Prior to hiring an SEO provider, find out what information they’ll share. Will they tell you exactly what strategies they intend to employ? What keywords are they going to optimize for? What reporting statistics will they provide? Will they help you interpret the data?

SEO is not an undercover operation, and whomever you choose must be willing to divulge specifics about tactics and how they plan to measure success.

5. Don’t look the other way if you suspect shady business

If your SEO results seem too good to be true, they probably are. If you believe the firm you hired is using black hat tactics, show them the door, report them to The FTC, and take steps to correct any deceptive practices. Don’t just let it be.

As noted in Google’s search engine optimization webmaster tools, “Ultimately, you are responsible for the actions of any companies you hire”.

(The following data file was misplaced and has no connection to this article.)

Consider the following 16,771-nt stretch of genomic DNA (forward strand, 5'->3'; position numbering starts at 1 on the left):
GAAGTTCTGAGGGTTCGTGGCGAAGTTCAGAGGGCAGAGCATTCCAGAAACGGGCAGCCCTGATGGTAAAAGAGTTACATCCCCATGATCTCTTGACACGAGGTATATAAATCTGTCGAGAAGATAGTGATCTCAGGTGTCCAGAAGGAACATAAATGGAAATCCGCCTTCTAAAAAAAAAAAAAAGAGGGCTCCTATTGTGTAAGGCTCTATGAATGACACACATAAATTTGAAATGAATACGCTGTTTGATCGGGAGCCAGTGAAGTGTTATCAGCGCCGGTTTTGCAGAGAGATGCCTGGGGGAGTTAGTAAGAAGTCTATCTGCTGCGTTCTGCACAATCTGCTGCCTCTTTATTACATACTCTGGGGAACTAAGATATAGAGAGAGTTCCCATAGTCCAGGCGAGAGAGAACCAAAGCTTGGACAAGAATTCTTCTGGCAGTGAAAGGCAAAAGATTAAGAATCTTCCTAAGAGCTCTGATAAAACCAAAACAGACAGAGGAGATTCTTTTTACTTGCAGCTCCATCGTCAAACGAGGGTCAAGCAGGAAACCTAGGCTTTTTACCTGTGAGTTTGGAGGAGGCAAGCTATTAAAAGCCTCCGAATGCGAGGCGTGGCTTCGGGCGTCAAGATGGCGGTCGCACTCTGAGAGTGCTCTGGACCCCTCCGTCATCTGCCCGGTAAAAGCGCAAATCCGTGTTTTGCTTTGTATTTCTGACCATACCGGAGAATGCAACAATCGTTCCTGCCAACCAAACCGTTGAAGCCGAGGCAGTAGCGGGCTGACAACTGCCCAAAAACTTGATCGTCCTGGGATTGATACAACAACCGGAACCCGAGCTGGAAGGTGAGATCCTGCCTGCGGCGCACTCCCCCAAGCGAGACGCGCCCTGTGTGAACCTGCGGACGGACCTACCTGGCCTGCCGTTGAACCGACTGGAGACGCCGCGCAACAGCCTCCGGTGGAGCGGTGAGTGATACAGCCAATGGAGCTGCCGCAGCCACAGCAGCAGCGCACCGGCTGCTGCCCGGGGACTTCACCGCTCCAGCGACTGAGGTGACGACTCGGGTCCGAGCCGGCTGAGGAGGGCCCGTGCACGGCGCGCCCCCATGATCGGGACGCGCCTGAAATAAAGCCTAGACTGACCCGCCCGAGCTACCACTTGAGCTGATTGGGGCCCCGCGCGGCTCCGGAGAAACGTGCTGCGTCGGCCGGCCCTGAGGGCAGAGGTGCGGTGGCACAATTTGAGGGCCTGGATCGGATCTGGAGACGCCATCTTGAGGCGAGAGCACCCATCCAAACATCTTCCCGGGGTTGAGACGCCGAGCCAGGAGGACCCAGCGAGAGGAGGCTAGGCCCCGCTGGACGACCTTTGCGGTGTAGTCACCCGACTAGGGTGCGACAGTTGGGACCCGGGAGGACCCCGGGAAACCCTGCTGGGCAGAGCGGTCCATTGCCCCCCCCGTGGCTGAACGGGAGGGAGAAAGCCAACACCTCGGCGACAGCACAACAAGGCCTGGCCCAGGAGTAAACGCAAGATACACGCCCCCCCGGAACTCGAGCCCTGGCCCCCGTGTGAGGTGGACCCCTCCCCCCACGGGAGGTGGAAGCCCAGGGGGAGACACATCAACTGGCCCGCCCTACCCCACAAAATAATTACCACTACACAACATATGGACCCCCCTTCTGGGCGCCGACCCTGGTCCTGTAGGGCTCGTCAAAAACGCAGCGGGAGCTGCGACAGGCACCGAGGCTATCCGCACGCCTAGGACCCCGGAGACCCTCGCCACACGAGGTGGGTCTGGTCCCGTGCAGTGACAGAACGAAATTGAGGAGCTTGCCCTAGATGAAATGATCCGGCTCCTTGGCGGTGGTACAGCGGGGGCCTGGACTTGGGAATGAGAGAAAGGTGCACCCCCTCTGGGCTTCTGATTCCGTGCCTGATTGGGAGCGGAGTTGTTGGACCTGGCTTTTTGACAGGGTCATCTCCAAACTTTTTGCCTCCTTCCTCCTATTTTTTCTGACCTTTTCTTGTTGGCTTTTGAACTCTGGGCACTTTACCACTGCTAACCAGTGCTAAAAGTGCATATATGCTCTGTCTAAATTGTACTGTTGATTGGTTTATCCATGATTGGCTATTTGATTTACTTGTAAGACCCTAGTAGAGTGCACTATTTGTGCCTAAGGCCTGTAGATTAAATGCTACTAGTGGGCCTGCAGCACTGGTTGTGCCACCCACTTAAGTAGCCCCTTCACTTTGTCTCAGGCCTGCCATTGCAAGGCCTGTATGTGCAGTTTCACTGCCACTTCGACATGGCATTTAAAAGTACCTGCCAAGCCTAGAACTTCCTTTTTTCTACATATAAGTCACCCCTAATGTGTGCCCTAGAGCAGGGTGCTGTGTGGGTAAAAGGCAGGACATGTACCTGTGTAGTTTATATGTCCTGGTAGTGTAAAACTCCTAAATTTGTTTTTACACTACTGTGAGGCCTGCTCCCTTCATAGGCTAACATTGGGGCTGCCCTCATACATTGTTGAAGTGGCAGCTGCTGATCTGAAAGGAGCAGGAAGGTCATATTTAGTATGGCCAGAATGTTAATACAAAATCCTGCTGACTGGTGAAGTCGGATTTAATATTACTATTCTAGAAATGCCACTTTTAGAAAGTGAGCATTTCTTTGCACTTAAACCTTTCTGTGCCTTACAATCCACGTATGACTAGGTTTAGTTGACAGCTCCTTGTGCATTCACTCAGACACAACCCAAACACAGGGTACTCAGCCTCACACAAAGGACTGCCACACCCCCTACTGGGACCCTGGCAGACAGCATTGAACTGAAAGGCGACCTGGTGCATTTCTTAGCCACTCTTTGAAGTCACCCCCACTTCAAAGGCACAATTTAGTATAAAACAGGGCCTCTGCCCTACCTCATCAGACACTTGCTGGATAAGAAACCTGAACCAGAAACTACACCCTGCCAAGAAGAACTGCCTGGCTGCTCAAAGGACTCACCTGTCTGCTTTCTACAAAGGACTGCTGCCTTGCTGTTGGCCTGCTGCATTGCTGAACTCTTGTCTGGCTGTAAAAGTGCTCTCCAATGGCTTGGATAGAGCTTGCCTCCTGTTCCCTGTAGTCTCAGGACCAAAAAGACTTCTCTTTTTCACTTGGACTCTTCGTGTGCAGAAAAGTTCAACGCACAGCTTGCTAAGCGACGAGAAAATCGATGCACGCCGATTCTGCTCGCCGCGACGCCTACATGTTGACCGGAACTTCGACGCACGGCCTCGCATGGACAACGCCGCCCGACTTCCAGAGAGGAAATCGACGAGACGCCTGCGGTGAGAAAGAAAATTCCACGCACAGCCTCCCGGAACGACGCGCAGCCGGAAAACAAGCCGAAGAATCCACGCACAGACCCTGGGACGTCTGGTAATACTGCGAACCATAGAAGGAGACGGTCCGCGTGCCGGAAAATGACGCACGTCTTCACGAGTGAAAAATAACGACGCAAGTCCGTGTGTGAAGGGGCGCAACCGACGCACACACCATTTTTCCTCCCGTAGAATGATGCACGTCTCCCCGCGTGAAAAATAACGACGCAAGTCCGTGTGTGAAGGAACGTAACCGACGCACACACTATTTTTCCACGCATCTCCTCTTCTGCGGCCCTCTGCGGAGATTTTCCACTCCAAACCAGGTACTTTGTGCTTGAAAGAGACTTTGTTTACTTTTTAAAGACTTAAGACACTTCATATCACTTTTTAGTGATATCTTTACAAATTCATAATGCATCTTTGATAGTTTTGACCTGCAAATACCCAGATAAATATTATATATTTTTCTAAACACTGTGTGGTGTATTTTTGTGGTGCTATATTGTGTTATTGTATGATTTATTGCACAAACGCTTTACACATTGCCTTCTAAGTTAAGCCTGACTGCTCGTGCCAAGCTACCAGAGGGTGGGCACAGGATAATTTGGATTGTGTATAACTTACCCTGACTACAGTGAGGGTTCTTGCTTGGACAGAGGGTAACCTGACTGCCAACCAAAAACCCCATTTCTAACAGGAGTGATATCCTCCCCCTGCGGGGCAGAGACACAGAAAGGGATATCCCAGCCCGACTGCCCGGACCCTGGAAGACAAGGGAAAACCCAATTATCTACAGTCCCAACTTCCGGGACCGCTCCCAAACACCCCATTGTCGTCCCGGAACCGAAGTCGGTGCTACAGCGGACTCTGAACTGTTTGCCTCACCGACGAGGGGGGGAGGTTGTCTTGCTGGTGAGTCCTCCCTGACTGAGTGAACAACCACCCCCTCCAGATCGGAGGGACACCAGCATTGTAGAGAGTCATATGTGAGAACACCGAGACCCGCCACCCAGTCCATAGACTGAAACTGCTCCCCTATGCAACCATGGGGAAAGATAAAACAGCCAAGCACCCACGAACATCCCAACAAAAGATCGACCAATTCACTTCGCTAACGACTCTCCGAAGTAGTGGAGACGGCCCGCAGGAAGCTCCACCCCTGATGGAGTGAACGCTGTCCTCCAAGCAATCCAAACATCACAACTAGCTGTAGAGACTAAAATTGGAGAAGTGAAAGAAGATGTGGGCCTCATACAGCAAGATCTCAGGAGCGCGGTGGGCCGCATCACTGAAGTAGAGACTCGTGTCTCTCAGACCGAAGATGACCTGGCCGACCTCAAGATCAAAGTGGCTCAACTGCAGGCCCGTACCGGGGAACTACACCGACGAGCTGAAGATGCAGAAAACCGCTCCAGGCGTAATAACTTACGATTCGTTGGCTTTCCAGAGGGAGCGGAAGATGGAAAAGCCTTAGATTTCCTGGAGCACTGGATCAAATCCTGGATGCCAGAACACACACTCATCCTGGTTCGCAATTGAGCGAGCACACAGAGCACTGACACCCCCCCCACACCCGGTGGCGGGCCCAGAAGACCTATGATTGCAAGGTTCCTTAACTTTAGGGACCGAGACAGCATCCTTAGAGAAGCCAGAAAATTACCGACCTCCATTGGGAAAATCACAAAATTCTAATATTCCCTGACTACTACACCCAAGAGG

So what do YOU think? Have you ever come across anyone who deals in crooked SEO? Please share your stories.

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Is Your Website Optimized for Google Instant Previews?

Posted on January 27, 2011. Filed under: Search Engine Optimization, Uncategorized | Tags: , , , , , , , , , , , , , , , , , , |

How many times have you clicked on a link in your Google search results only to find that webpage didn’t have the information or the item you wanted?

These things happen.

No matter how good the search engine, it’s not a mind reader. Only you know exactly what’s most relevant for your particular purposes.